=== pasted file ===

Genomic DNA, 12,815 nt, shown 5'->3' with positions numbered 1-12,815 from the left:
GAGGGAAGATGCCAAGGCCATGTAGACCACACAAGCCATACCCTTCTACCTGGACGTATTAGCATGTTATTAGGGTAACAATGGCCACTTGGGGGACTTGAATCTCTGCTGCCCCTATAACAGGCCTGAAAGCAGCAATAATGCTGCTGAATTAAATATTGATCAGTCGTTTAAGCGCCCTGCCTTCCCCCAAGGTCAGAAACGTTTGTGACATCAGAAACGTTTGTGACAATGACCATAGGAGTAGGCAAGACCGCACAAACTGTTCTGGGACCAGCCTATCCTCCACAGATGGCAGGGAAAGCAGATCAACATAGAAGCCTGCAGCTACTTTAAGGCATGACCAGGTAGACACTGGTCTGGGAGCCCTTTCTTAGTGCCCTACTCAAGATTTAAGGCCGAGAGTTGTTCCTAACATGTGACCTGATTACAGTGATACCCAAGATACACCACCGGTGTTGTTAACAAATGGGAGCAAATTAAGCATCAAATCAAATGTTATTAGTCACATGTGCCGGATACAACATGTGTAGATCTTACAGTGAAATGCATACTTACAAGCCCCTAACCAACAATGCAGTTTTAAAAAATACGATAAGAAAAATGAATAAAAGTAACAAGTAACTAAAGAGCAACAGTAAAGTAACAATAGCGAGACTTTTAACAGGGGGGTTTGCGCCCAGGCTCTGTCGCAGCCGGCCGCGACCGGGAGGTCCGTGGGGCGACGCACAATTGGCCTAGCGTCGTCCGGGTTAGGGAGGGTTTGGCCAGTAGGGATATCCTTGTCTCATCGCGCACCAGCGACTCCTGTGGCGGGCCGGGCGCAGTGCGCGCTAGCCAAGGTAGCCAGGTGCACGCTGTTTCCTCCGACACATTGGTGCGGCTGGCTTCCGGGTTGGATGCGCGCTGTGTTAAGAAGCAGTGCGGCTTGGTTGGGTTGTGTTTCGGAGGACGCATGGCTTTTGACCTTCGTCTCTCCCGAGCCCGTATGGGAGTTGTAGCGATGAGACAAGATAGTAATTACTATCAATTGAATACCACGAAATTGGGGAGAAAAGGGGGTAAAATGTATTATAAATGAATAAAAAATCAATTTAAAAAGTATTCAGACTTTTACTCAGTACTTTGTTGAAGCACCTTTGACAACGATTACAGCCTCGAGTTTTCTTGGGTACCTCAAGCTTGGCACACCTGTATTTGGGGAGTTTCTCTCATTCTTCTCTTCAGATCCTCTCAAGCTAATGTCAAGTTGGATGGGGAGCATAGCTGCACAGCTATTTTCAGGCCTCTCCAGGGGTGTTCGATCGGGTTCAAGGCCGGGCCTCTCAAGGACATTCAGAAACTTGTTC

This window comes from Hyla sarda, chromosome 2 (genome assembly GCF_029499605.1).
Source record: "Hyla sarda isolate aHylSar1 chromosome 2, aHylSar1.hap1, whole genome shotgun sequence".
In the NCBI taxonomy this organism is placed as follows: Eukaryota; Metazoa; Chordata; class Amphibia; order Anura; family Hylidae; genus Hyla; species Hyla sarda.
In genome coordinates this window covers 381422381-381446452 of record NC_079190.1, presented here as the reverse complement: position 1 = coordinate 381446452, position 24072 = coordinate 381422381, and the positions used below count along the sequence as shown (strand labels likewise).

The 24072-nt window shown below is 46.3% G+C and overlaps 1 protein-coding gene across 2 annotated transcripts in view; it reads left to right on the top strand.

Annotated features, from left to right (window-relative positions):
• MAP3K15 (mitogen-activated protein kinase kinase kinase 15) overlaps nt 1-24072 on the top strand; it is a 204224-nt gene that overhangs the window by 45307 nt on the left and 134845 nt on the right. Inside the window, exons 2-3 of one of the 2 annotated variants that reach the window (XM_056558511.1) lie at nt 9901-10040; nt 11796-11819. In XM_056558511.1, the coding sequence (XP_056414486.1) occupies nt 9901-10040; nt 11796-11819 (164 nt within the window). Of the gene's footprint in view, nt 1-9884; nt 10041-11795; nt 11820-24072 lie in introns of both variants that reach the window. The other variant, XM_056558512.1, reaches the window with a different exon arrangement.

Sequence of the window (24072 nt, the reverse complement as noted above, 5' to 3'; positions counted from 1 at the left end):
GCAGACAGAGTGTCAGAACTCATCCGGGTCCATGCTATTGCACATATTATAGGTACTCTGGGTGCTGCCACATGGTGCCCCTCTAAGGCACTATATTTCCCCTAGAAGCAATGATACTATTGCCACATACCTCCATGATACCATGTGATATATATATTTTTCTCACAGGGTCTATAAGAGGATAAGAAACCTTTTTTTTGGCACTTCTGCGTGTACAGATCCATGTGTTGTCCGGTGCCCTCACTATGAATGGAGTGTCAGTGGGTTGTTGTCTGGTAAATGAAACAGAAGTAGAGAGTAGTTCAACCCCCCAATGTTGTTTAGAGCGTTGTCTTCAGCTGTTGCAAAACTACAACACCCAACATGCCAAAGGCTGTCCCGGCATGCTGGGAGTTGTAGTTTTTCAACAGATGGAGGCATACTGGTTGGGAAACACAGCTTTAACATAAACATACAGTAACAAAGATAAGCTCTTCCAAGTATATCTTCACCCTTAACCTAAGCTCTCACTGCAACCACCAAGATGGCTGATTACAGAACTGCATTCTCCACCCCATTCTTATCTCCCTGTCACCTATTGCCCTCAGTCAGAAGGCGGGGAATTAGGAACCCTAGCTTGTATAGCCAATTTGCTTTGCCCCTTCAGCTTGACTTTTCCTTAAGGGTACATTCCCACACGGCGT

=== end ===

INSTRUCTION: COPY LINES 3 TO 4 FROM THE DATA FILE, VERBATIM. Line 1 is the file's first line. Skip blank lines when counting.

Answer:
This window comes from Hyla sarda, chromosome 2 (genome assembly GCF_029499605.1).
Source record: "Hyla sarda isolate aHylSar1 chromosome 2, aHylSar1.hap1, whole genome shotgun sequence".